Yesterday, the highly anticipated 2017 Ellis Island National Park quarter made its debut at the America the Beautiful quarter launch and coin exchange on Ellis Island, New Jersey. The quarter’s reverse design owes its beauty to fine artist Barbara Fox, who has designed the reverse images of five of the America the Beautiful Program quarters since 2011. Some of her previous designs include the Glacier National Park reverse of 2011, the Acadia National Park reverse of 2012, and the Saratoga National Historical Park reverse of 2015. While Fox was responsible for creating the designs of several of the most recent America the Beautiful quarters, the work of sculpting her design for the Ellis Island quarter was the domain of U.S. Mint sculptor-engraver Phebe Hemphill. Thanks to the combined expertise of these two artists, we are now able to enjoy the Ellis Island America the Beautiful quarters of 2017.
Barbara Fox earned her BFA in fine and studio arts from the University of California, Davis, and currently works as an illustrator with her own studio. Her previous clients include the likes of Disney, the Franklin Mint, and Timex. Fox also imparts her techniques to the next generation by working as a teacher in watercolor painting all over the country. A designer in the Mint’s Artists Infusion Program (AIP), she has worked on multiple high-profile numismatic projects such as the Code Talkers Recognition Congressional Medals Program, the 5-Star Generals Commemorative Coin Program, and the First Spouse Gold Coin and Medal Program. Fox currently lives in upstate New York and continues to be an active contributor to the designs of many numismatic and artistic projects.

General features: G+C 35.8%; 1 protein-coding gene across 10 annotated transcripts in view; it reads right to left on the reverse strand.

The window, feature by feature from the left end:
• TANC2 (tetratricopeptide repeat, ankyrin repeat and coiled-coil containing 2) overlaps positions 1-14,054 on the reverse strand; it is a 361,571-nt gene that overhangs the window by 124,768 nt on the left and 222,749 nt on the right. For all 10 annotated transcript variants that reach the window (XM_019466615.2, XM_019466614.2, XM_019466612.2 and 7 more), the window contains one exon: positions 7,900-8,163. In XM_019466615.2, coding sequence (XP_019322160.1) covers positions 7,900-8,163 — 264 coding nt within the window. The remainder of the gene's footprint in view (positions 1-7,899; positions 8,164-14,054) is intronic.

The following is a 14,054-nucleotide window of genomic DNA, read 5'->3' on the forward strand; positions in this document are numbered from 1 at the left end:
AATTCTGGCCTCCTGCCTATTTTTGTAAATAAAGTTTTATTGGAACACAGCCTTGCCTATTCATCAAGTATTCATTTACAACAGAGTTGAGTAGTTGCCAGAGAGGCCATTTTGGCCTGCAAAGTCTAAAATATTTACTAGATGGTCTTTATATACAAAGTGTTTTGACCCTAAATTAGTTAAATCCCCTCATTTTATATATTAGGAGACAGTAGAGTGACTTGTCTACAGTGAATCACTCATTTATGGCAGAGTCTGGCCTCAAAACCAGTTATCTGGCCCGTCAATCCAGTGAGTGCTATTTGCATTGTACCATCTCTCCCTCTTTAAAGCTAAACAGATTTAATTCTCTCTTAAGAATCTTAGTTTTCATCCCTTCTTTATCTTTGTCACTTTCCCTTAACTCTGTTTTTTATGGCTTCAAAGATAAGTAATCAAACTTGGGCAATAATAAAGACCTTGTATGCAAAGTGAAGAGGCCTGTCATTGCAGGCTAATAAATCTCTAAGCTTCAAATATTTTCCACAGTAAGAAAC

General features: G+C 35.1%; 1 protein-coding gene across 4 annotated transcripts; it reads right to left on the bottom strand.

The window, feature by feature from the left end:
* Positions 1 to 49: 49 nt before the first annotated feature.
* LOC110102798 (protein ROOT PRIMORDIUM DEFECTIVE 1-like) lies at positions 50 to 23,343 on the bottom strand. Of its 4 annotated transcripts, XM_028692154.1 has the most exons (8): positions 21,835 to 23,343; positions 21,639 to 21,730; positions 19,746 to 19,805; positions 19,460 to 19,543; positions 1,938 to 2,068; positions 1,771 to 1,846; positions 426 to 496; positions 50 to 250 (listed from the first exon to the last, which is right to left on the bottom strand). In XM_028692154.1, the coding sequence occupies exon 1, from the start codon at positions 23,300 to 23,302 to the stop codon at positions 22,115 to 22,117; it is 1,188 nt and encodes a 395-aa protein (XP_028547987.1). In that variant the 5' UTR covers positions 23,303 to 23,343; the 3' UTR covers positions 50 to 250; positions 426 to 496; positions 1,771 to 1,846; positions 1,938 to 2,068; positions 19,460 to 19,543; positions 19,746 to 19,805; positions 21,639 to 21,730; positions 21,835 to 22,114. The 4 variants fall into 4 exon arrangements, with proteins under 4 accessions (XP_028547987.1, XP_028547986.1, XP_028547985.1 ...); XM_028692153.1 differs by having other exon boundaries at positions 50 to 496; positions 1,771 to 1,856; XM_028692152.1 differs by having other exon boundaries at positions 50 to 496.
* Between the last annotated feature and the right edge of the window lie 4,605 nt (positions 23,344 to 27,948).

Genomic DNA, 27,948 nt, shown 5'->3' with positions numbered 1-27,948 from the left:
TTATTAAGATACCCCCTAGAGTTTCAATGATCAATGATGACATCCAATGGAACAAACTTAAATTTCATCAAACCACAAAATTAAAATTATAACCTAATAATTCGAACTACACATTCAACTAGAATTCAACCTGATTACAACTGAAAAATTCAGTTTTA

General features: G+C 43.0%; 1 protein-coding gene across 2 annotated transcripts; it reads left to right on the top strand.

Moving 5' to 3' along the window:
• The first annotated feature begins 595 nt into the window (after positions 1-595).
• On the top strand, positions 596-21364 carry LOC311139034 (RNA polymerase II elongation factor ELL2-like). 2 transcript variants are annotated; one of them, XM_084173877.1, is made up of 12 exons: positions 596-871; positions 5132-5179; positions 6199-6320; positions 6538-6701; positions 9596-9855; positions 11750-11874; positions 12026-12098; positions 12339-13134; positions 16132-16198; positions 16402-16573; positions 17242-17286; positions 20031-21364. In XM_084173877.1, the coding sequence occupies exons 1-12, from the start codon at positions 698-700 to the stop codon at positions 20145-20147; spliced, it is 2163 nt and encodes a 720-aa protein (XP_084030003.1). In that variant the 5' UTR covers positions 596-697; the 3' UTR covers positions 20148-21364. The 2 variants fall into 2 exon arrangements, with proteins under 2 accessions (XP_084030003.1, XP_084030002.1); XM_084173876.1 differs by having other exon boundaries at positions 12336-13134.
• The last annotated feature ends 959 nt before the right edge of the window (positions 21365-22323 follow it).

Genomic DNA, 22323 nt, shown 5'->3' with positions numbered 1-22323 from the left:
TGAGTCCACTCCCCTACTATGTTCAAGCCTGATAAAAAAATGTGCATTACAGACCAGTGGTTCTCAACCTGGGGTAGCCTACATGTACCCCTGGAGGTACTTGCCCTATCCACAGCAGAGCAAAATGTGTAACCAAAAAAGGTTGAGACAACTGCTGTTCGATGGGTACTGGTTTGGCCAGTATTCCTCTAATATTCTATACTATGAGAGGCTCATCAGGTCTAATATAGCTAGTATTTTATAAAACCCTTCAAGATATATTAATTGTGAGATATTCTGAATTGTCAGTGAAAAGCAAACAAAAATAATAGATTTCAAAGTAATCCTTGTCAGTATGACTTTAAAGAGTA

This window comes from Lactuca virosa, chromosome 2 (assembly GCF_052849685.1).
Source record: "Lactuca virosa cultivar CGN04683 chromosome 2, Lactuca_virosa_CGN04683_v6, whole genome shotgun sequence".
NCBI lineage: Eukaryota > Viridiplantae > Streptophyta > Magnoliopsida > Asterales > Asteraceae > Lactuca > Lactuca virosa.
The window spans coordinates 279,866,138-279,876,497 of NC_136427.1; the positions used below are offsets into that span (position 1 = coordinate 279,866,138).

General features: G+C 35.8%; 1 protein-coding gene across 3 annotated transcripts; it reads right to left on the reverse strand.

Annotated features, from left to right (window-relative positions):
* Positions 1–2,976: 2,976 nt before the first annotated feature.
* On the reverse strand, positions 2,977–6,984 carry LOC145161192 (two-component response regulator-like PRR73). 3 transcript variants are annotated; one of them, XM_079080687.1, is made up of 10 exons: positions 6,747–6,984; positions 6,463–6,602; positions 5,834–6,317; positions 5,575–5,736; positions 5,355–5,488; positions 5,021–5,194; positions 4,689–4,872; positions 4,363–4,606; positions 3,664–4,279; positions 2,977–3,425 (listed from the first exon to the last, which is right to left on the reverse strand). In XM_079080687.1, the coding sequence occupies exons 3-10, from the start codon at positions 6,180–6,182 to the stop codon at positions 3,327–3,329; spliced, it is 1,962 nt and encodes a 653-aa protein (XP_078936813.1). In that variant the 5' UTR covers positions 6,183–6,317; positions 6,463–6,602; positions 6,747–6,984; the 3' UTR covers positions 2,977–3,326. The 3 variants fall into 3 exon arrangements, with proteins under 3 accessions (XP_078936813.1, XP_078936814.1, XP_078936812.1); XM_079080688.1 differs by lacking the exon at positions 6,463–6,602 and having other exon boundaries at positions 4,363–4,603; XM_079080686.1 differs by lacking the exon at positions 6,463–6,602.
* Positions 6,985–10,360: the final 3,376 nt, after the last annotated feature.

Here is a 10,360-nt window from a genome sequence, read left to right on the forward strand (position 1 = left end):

Ellis Island lies partly in New York, partly in New Jersey. Speaking with her local newspaper, the Little Valley Post-Journal, Fox pointed out that the main building is in the New York section; for the quarter, she chose the hospital building, which is in the New Jersey section. “These people were leaving everything they knew behind,” she told the newspaper:
Chances were they would never go back to their country. They were making a whole new life in a place they had never been before… They didn’t speak the language and didn’t know the customs. Chances are they knew nothing about the U.S. except what they had been told. They used to call Ellis Island the “Island of Hope” and “Island of Tears” because people were very hopeful about coming to the United States.
Mint sculptor-engraver Phebe Hemphill perfected her craft of engraving at the Pennsylvania Academy of Fine Arts, where she studied with EvAngelos Frudakis. In 2006, she joined the U.S. Mint’s sculptor-engravers team, whereas before she had demonstrated a wide range of ability in various freelancing art projects ranging from medallions to toys. An interview with Hemphill about her work on the 2017 Ellis Island Quarters is available here.
While the finished product of the 2017 Ellis Island Quarters is the collective result of the toil of many people, the two who carry the lead torches are undoubtedly Barbara Fox and Phebe Hemphill. If you are interested in taking in Fox’s work first-hand at her Ellicottville art studio, she can be reached at her e-mail or by phone 699-4145. To learn more about the many numismatic projects credited to Phebe Hemphill, you can visit the website of the U.S. Mint.